“It’s like night and day!”
That’s Alex Paton’s verdict on the transformation of performance sportswear brand dhb since he first pulled on an Aeron jersey at the beginning of 2018.
The former Olympic mountain bike hopeful had joined British UCI Continental squad Canyon Eisberg following a frustrating season with rivals Madison Genesis.
Portsmouth-based dhb arrived at the same time – as sports director and owner Tim Elverson put the foundations in place for a partnership which continues to flourish.
Now known as Canyon dhb p/b Soreen, with the official kit supplier stepping up as headline partner in 2019, the squad is the most powerful on these shores behind Team Ineos.
According to Paton, the team’s rise to prominence has been matched wheel-for-wheel by dhb’s emergence as a major player in the world of cycling apparel.
And he has been proud to play his part – with expert testing and feedback shaping the evolution of the brand’s cycle kit from top to bottom.
The 2018 Tour of Britain sprints classification winner said: “When I first heard we were going to wear dhb, I had low expectations.
“I always thought of dhb as a budget, cheap as you can brand. But I remember opening the box and thinking it was better than I expected.
“I guess people’s perception was not in line with the quality of the products. And I was one of those who thought he knew better. It was a bit of cycle snobbery on my part.
“But then you get to meet the people and understand what dhb is about. Suddenly you can see past those preconceptions and begin to appreciate what you have in front of you.
“The kit we had was pretty good. I remember looking online and thinking there were some really good products in the range – and some not so good!
“Some pieces had real promise and we (the riders) were able to help dhb make some small refinements to finish them off.
“There were others which had bigger problems. The overshoes were a bit hit and miss in the early days but they have evolved really well and we now have some great options.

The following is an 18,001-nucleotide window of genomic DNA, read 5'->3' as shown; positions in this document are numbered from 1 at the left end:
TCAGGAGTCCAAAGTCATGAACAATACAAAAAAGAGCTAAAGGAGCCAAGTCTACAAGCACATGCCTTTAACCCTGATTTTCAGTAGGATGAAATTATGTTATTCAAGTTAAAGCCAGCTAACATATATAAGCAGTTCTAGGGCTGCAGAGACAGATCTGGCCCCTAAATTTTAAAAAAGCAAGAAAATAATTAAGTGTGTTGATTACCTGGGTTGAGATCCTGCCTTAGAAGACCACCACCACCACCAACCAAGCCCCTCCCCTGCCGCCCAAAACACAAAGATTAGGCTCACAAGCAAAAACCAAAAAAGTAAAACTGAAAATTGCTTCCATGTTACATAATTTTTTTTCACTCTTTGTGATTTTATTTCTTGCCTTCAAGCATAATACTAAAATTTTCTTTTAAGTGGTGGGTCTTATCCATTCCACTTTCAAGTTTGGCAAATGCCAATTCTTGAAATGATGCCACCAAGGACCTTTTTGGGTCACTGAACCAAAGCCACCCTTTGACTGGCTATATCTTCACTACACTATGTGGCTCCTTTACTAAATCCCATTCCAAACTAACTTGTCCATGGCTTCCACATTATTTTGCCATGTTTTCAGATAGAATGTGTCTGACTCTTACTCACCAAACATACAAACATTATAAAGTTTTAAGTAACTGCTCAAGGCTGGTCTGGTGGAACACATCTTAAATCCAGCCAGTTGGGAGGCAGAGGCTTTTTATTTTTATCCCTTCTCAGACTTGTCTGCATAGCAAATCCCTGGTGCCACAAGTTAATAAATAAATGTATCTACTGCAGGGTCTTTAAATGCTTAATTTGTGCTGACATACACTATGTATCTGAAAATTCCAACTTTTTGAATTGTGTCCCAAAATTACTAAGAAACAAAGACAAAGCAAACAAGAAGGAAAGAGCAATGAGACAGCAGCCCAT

“(From then to now) it’s like night and day, in many ways. This year there has not been a single product I’ve got out of the packet and been disappointed with.
“Each season dhb have taken feedback from myself and the other riders, refined the kit and we’ve got to a point now where we are super happy and confident in it all.
“The speedsuit has come out really, really well. The bib shorts have new material on the side panels and it’s an improvement again.
“I’m a big fan of saying if something is good and being honest if something could be better. I’ve always had an interest and a passion in how things work – be that kit or bikes.
“I hate not understanding why things work. If someone tells me a jersey is good, I want to look at it and I want to test it. Do I agree with them? I want to build my own opinion of it.
“So then to feel you have had even the slightest involvement in improving a piece of kit is extremely rewarding.
“I look at the speedsuit and think even if I’ve had the smallest impact in how this has turned out, if something I’ve said has helped someone tweak something, that’s really cool and something to be proud of.
“I bought an Aeron Rain Defence Jersey earlier this year. I remember discussing the pockets with Rich (Land, senior product manager) and we thought of adding a pump pocket.
“Almost a year-and-a-half later, I’ve gone and bought it online, pulled it out of the packet and thought wow, there’s the pump pocket.
“These products are a combination of multiple people’s ideas coming together and gradually pulling in the right direction. To feel like you have been part of that journey is really cool and unique.”
dhb’s hunger for improvement and innovation, which convinced them to partner the team in the first place, was underlined when they stepped into the wind tunnel last year.